Double dose of good news lifts equities
Amidst the euphoria, time for a few words of caution
Global equity markets jumped sharply yesterday, boosted by two pieces of good news. The first was the announcement by Eurozone leaders of a package involving an enlarged €130bn bailout for Greece, an “expansion” of the European Financial Stability Facility (EFSF) and bank recapitalisations. But it was the second piece of news, of a stronger than expected (by the market anyway) US economic growth in the third quarter (2.5% at annualised rates), that ensured the rally continued on Wall Street. Whilst this is all encouraging stuff, and helpful to our view that equity markets were cheap and massively oversold at the end of September, a few words of caution are now called for.
Starting with the US, the acceleration in growth certainly, on the surface, looks impressive given the dismal performance in the previous two quarters (1.3% in Q2 and only 0.4% in Q1). What’s more, with companies cutting back on their rate of inventory accumulation (slicing a full percentage point off the headline growth figure), if anything, this understates the economy’s underlying strength. Thus, final domestic sales (the sum of consumer spending, fixed investment spending and government consumption) jumped by an annualised 3.4%, the strongest since the second quarter of 2010 and broadly in line with the economy’s long run trend. However, although within this consumer spending increased by an annualised 2.4%, a key factor behind the acceleration was a near 20% annualised increase in non-residential fixed investment spending, which added 1.6 percentage points to the headline growth figure. Whilst this too is something to be welcomed, the concern is, as regular readers of our research will recognise, that much of this could simply reflect companies bringing forward spending plans from early 2012 in order to take advantage of 100% first year capital allowances that are due to expire at the end of this year. If so, and as we have been arguing, we should also expect a decent outturn for the fourth quarter. But what it also means is that growth will be commensurately weaker, possibly close to zero, in early 2012.
The good news is that the stronger growth performance in Q3 of course also ties in with the boost provided to the quantity of money (defined primarily as bank deposits) by the Federal Reserve’s asset purchase programme (QE2), which helped drive up the three month annualised rate of growth in our M3 proxy measure of broad money to 9.0% earlier in the summer. Admittedly the narrower M2 measure has continued to accelerate, reaching 22.9% in September (more than three times the long run average), but with institutional money funds and time deposits above $100,000 (both of which are excluded from the M2 measure) slumping by 24.8% and 39.4% respectively, the annualised growth in our M3 proxy has slipped to a much more modest 4.6% in the latest three months. This is still comparatively buoyant compared with the last few years, but with QE having ended the worry is that it will now slip back again. That said, there have been signs of a revival in bank lending in recent months, led by commercial and industrial loans which have increased by an annualised 12.2% in the last three months. Unfortunately, this has been largely offset by continuing falls in real estate lending and consumer loans, limiting the growth in overall bank lending to 4.8%. Again this is better than the negative figures we have become used to over the last three years, but indications are that the rate of growth is now slowing. So whilst QE3 is probably off the table for the time being, it could come back into the reckoning again in early 2012 should commercial and industrial lending fail to maintain its recent momentum and monetary growth stagnates.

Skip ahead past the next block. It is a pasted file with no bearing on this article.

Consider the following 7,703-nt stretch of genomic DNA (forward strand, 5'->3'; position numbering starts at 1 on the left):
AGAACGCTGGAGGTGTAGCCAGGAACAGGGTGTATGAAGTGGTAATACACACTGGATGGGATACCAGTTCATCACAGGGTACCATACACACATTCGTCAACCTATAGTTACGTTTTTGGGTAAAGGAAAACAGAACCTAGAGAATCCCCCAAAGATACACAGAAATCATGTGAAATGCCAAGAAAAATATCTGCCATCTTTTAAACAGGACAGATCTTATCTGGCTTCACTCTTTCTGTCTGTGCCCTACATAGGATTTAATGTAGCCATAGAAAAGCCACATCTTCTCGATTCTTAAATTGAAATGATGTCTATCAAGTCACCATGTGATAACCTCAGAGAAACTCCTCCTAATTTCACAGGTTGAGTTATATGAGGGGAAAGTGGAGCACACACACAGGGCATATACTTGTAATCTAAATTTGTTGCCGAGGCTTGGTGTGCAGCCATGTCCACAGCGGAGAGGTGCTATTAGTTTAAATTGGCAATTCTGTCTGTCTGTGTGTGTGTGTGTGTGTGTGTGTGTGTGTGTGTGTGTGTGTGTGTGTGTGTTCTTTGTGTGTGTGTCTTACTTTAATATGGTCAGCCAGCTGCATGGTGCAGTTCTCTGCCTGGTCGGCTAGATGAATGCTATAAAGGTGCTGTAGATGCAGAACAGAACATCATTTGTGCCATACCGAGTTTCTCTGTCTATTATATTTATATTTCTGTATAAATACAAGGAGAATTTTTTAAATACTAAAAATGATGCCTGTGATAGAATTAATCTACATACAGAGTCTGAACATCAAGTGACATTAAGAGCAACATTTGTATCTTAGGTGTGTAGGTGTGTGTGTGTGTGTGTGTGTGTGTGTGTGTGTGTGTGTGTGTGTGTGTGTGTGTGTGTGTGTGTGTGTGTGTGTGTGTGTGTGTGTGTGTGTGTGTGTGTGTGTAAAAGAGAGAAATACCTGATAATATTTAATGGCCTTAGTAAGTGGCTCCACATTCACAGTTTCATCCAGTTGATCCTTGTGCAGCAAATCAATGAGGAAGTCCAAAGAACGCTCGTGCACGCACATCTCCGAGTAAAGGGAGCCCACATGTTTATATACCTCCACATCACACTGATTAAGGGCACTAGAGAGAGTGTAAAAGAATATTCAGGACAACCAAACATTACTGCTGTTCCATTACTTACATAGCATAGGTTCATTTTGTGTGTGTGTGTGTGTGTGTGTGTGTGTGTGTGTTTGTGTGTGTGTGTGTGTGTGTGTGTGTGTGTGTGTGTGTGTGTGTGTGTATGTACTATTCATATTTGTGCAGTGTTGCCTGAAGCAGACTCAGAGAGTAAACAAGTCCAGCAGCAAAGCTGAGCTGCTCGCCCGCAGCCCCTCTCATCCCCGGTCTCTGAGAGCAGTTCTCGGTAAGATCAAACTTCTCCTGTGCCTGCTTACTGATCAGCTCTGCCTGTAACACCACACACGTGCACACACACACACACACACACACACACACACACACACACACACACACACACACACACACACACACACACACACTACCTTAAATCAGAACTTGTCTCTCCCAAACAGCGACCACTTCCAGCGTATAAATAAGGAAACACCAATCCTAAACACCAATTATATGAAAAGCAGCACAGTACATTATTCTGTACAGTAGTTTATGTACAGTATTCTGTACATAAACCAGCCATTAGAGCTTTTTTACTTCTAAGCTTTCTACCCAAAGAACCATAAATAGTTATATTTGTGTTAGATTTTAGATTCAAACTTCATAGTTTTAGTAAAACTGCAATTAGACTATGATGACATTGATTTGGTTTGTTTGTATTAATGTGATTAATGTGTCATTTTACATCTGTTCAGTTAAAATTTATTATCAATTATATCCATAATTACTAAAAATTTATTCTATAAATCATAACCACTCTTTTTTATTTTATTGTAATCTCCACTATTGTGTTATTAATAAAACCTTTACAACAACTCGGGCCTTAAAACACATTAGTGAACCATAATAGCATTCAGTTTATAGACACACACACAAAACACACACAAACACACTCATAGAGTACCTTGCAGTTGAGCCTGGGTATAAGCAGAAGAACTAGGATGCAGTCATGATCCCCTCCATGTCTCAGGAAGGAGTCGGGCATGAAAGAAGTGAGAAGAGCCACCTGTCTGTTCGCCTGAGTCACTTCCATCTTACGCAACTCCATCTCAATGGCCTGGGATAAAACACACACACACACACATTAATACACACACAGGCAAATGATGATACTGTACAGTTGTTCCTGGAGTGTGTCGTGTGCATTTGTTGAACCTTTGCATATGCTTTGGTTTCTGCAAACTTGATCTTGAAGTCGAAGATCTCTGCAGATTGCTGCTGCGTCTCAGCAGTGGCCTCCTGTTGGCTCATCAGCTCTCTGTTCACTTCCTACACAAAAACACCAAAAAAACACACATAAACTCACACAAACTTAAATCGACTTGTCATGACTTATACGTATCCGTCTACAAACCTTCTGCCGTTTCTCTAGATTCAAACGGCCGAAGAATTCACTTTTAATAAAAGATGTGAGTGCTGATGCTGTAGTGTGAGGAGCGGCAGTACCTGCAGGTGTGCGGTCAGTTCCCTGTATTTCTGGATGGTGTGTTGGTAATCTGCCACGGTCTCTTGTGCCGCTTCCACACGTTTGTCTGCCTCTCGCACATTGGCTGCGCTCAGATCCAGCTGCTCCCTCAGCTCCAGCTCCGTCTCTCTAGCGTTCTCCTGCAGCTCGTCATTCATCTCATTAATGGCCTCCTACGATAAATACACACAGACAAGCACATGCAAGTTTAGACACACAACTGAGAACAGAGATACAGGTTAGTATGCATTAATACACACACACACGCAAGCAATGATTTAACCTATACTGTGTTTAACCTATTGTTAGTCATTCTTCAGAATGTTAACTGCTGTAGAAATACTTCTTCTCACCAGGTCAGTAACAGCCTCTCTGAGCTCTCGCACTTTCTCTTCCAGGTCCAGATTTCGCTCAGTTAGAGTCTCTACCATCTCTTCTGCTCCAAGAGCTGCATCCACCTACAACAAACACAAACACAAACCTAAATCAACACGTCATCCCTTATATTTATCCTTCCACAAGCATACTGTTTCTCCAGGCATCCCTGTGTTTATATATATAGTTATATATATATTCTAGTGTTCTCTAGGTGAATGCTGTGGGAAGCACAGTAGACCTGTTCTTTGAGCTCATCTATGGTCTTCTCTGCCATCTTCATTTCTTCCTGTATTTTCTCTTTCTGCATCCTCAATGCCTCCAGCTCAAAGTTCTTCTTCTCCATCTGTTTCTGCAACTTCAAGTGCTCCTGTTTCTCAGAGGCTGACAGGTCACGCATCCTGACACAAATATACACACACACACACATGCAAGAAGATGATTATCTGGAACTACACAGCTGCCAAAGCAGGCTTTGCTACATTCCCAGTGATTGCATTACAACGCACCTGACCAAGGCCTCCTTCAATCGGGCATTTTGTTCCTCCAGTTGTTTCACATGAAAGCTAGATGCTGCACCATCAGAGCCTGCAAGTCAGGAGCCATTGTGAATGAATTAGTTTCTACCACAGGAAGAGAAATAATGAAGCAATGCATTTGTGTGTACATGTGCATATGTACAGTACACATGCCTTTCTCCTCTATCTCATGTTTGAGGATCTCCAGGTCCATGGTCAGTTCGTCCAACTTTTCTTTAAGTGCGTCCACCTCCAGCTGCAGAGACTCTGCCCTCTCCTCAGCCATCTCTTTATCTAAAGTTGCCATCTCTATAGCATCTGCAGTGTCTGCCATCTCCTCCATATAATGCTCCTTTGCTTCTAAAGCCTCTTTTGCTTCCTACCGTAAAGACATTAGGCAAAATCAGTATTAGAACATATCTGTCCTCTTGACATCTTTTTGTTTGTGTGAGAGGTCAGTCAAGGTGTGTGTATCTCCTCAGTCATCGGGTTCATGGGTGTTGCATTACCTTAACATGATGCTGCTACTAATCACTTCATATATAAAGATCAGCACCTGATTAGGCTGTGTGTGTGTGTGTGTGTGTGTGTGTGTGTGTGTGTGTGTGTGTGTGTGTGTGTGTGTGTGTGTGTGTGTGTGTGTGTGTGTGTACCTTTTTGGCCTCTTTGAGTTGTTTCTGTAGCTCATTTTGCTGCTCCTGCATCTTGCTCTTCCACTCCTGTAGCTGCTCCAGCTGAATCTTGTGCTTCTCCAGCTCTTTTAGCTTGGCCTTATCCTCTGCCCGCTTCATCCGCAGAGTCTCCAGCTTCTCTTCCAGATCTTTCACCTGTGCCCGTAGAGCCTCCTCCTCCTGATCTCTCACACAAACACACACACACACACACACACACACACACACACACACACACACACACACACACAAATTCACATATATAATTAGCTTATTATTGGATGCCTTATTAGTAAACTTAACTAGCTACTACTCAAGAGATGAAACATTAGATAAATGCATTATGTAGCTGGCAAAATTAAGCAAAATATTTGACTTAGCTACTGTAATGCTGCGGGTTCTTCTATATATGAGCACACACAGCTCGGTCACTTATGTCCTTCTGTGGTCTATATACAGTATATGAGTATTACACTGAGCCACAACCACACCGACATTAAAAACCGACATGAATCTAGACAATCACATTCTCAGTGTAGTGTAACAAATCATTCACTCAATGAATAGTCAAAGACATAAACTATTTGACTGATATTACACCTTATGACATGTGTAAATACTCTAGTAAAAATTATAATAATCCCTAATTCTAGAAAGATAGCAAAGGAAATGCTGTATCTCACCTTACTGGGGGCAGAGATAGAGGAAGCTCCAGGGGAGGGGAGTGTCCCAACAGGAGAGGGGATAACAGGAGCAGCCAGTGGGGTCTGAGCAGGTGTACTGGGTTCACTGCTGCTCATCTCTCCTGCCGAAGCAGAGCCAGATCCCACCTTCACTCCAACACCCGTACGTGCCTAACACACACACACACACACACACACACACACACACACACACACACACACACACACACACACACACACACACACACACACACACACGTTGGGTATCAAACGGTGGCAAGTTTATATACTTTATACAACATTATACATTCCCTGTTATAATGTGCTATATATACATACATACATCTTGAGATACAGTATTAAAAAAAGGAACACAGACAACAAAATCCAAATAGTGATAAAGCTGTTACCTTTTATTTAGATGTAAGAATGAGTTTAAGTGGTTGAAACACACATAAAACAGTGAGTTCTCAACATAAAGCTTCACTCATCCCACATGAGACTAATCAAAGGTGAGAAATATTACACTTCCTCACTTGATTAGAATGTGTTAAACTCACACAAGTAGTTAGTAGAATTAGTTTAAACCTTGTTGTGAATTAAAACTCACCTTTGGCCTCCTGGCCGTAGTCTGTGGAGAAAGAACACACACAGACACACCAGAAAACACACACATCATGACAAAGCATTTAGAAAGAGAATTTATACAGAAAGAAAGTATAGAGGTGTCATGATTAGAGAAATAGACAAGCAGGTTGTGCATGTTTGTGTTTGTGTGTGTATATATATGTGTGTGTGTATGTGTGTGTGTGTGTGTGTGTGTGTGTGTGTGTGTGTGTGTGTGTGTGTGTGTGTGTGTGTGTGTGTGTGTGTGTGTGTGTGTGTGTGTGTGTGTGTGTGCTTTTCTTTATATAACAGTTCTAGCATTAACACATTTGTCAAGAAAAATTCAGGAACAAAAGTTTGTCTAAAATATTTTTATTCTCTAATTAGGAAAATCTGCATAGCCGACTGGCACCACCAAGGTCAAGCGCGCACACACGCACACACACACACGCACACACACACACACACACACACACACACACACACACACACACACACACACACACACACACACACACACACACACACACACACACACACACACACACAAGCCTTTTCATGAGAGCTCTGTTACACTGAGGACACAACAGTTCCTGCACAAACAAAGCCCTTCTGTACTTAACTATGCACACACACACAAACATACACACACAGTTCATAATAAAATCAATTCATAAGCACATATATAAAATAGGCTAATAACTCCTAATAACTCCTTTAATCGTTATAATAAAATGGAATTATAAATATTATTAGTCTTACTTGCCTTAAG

Turning to the events in the Eurozone, there has already been much analysis of the package, with most commentators agreeing that more detail is required, particularly with regard to how the remaining €250bn or so inside the EFSF will be leveraged up to €1 trillion. However, at this stage, our biggest concern relates to the additional €106bn that the banks are deemed to need to raise to boost their core Tier 1 capital ratios to 9% by June 2012. In particular, if the banks are required, over what is an extremely short time frame, to raise most or all of the additional capital themselves by definition this will have a significant deleterious effect on the region’s growth performance. This is because the very act of issuing new share capital will reduce bank deposits (used to purchase the new shares), which are the major component of the quantity of money. And since in our model of the world, there is a stable fundamental link between the quantity of money and nominal national income, weaker monetary growth will result in weaker economic activity. Alternatively, the banks could just as easily decide that the best way of complying with the target 9% ratio—defined as capital relative to assets—would be to reduce the denominator in the ratio (assets), which is dominated by loans to households and business. Indeed, this is precisely what we observed in the UK, the US and parts of the Eurozone in the immediate aftermath of the 2008 financial crisis. As banks were forced to demonstrate they were “safe” by operating with substantially higher capital-to-asset ratios they slashed their loan assets, precipitating a collapse in the quantity of broad money and exacerbating the downturn in economic activity. As perverse as it may seem, far from promoting growth, bank recapitalisation over the next eight months is likely to make the recessions in the region’s periphery significantly worse. For this reason alone, we will continue to avoid European equities.
Friday 28th October 2011
John Clarke - CIO